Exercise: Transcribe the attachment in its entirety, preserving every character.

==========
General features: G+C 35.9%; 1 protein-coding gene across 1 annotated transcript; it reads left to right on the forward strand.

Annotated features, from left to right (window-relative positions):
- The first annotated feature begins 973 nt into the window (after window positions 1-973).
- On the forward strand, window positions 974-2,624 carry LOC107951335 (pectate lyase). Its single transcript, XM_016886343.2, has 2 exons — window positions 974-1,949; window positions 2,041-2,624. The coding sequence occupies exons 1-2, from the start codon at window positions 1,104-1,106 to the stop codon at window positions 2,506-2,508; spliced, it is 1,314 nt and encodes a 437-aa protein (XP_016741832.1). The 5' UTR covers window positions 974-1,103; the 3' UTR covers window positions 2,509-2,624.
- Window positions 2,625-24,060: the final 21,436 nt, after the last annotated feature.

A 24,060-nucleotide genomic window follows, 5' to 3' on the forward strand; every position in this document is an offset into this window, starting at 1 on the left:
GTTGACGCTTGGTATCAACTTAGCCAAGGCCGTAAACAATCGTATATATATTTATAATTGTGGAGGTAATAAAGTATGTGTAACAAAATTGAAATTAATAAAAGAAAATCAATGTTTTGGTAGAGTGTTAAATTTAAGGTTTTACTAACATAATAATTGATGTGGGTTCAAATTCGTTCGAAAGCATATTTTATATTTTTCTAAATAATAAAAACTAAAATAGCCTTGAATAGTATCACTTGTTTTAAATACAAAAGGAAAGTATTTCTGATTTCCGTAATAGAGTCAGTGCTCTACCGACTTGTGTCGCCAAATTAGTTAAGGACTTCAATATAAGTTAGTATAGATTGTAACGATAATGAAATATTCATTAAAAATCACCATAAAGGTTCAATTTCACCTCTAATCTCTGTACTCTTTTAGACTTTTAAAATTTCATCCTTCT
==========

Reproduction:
General features: G+C 35.9%; 1 protein-coding gene across 1 annotated transcript; it reads left to right on the forward strand.

Annotated features, from left to right (window-relative positions):
- The first annotated feature begins 973 nt into the window (after window positions 1-973).
- On the forward strand, window positions 974-2,624 carry LOC107951335 (pectate lyase). Its single transcript, XM_016886343.2, has 2 exons — window positions 974-1,949; window positions 2,041-2,624. The coding sequence occupies exons 1-2, from the start codon at window positions 1,104-1,106 to the stop codon at window positions 2,506-2,508; spliced, it is 1,314 nt and encodes a 437-aa protein (XP_016741832.1). The 5' UTR covers window positions 974-1,103; the 3' UTR covers window positions 2,509-2,624.
- Window positions 2,625-24,060: the final 21,436 nt, after the last annotated feature.

A 24,060-nucleotide genomic window follows, 5' to 3' on the forward strand; every position in this document is an offset into this window, starting at 1 on the left:
GTTGACGCTTGGTATCAACTTAGCCAAGGCCGTAAACAATCGTATATATATTTATAATTGTGGAGGTAATAAAGTATGTGTAACAAAATTGAAATTAATAAAAGAAAATCAATGTTTTGGTAGAGTGTTAAATTTAAGGTTTTACTAACATAATAATTGATGTGGGTTCAAATTCGTTCGAAAGCATATTTTATATTTTTCTAAATAATAAAAACTAAAATAGCCTTGAATAGTATCACTTGTTTTAAATACAAAAGGAAAGTATTTCTGATTTCCGTAATAGAGTCAGTGCTCTACCGACTTGTGTCGCCAAATTAGTTAAGGACTTCAATATAAGTTAGTATAGATTGTAACGATAATGAAATATTCATTAAAAATCACCATAAAGGTTCAATTTCACCTCTAATCTCTGTACTCTTTTAGACTTTTAAAATTTCATCCTTCT